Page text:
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Cocoa utilises typedef-ed anonymous enum bitfields.

I'm using objective-C++, for better & worse. Inside a .mm file I need to assign 2 bits (bitwise inclusive OR) to a property of the type of one of these enum bitfield types. The libc++ compiler won't have it because it won't give an rvalue of type int to a property of that typedef-ed anonymous enum bitfield.

I understand there is a size difference of enums between C & C++. So what is the work-around for this situation?

My line performing the assignment is akin to:

    uiSwipeRightDownRecogniser.direction = Right | Down;

The definition of the bitfield is akin to:

    typedef enum 
        Right = 1 << 0,
        Left  = 1 << 1,
        Up    = 1 << 2,
        Down  = 1 << 3
    } UISwipeDirection;

The error is:

Cannot initialize a parameter of type 'UISwipeDirection' with an rvalue of type 'int'

That kind of assignment works in a .m file, but not a .mm.

The compiler is Apple's LLVM 3.0 (using libc++).

share|improve this question

closed as not a real question by Jens Gustedt, Joachim Pileborg, Rob Keniger, user7116, ChrisF Nov 23 '11 at 11:49

It's difficult to tell what is being asked here. This question is ambiguous, vague, incomplete, overly broad, or rhetorical and cannot be reasonably answered in its current form. For help clarifying this question so that it can be reopened, visit the help center.If this question can be reworded to fit the rules in the help center, please edit the question.

Please post a code example and the error from gcc. – Miguel Nov 23 '11 at 3:42
@ChrisF Could you explain why you’ve voted to close this question after the asker provided relevant information? – Bavarious Nov 24 '11 at 2:24
@ChrisF Not to pick on you particularly out of all the people who voted to close this, but this is absolutely a real question. Had this exact problem when converting some of my .m files to .mm files. – Matt Mc Jul 4 '13 at 5:55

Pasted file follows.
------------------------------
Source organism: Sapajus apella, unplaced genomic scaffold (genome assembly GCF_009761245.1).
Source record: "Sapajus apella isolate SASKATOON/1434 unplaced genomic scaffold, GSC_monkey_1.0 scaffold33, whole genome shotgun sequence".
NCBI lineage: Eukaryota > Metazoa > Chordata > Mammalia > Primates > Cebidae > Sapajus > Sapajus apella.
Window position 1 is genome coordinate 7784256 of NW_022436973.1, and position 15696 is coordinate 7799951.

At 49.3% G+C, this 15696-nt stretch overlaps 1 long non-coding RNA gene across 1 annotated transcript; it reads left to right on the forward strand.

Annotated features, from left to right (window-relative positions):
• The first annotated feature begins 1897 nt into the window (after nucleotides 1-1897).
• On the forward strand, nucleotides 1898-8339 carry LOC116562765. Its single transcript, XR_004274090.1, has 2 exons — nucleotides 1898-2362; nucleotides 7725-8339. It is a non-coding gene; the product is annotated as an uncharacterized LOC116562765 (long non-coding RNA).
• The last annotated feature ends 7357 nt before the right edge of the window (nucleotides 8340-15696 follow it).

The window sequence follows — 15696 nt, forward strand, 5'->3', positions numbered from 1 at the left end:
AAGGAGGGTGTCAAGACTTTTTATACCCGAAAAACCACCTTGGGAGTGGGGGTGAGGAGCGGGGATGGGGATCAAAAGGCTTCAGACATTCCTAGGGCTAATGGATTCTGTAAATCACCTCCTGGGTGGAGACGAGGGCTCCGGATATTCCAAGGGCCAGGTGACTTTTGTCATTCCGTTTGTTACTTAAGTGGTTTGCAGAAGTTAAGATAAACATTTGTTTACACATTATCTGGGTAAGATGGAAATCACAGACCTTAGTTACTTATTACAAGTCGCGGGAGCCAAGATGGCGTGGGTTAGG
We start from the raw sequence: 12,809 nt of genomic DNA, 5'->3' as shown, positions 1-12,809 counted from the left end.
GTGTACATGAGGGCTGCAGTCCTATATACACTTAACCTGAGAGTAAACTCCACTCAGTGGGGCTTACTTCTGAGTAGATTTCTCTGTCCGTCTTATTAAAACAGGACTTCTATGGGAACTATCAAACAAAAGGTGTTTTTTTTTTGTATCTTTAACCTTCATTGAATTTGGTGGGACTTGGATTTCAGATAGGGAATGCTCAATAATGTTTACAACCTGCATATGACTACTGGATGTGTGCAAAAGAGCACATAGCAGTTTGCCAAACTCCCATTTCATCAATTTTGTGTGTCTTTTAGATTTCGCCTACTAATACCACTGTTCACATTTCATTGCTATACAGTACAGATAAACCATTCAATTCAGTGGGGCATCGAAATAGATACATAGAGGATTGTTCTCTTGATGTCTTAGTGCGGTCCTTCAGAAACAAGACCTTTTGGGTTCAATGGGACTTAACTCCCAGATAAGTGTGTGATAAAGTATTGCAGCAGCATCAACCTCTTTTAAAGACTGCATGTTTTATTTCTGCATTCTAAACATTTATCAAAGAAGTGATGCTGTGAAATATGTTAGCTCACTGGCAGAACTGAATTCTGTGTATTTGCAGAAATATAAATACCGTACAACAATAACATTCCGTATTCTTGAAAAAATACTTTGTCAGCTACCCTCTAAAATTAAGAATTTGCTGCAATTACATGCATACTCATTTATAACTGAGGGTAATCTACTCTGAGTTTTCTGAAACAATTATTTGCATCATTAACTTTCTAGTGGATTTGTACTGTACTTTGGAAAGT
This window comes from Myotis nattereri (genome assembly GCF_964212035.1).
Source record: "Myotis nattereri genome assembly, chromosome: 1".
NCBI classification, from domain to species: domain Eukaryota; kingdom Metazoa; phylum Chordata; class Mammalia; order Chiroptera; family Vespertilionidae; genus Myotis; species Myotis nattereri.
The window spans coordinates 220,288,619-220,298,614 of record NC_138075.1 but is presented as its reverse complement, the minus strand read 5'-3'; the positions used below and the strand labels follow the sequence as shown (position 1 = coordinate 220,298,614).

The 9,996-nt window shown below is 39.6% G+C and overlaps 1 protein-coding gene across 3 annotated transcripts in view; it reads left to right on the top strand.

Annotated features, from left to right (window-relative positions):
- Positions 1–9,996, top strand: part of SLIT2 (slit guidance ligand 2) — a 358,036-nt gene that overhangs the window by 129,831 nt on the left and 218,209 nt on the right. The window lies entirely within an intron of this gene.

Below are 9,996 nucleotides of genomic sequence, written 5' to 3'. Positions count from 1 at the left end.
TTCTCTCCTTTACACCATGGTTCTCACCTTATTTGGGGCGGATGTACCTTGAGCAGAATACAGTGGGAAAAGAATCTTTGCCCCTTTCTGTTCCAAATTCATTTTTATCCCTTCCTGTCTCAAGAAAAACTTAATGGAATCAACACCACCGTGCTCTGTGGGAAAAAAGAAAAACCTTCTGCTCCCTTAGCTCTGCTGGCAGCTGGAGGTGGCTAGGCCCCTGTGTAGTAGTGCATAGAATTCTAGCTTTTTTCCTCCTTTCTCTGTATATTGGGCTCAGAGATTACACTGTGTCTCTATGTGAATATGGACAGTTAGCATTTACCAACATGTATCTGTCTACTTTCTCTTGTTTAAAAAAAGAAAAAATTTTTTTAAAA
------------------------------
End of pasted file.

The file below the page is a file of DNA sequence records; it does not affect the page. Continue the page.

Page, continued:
Just convert it using static_cast:

uiSwipeRightDownRecogniser.direction = static_cast<UISwipeDirection>(Right | Down);
share|improve this answer
Thank you very much. It works of course. I had seen the casting before but had seen other things that lead me to believe it was not really safe. On a scale of 1 - 10, how safe am I doing the cast? – codey Nov 23 '11 at 11:57
@codey this conversion is fine. there is no loss/narrowing. it's analogous to (UISwipeDirection)(Right | Down) in C. – justin Nov 23 '11 at 12:12
Great stuff. Thanks again – codey Nov 23 '11 at 12:45
@justin Wondering if you can refer me to data as to why this is? Your solution worked perfectly, but I'm wondering why it was necessary when I was assigning a clearly typed value (one of the enum bitmask values) to something typed as the enum bitmask. Confusing-much. – Matt Mc Jul 4 '13 at 6:01
@MattMc most C is valid C++, but not this. in C++, the arithmetic operation results in an int. in C++, an int is not implicitly convertible to an enum type. thus, the explicit conversion is required (e.g. static_cast<>). this is stronger typing, which prevents you from saying UISwipeDirection dir = -2;. overloading the operators is permitted. – justin Jul 4 '13 at 6:55

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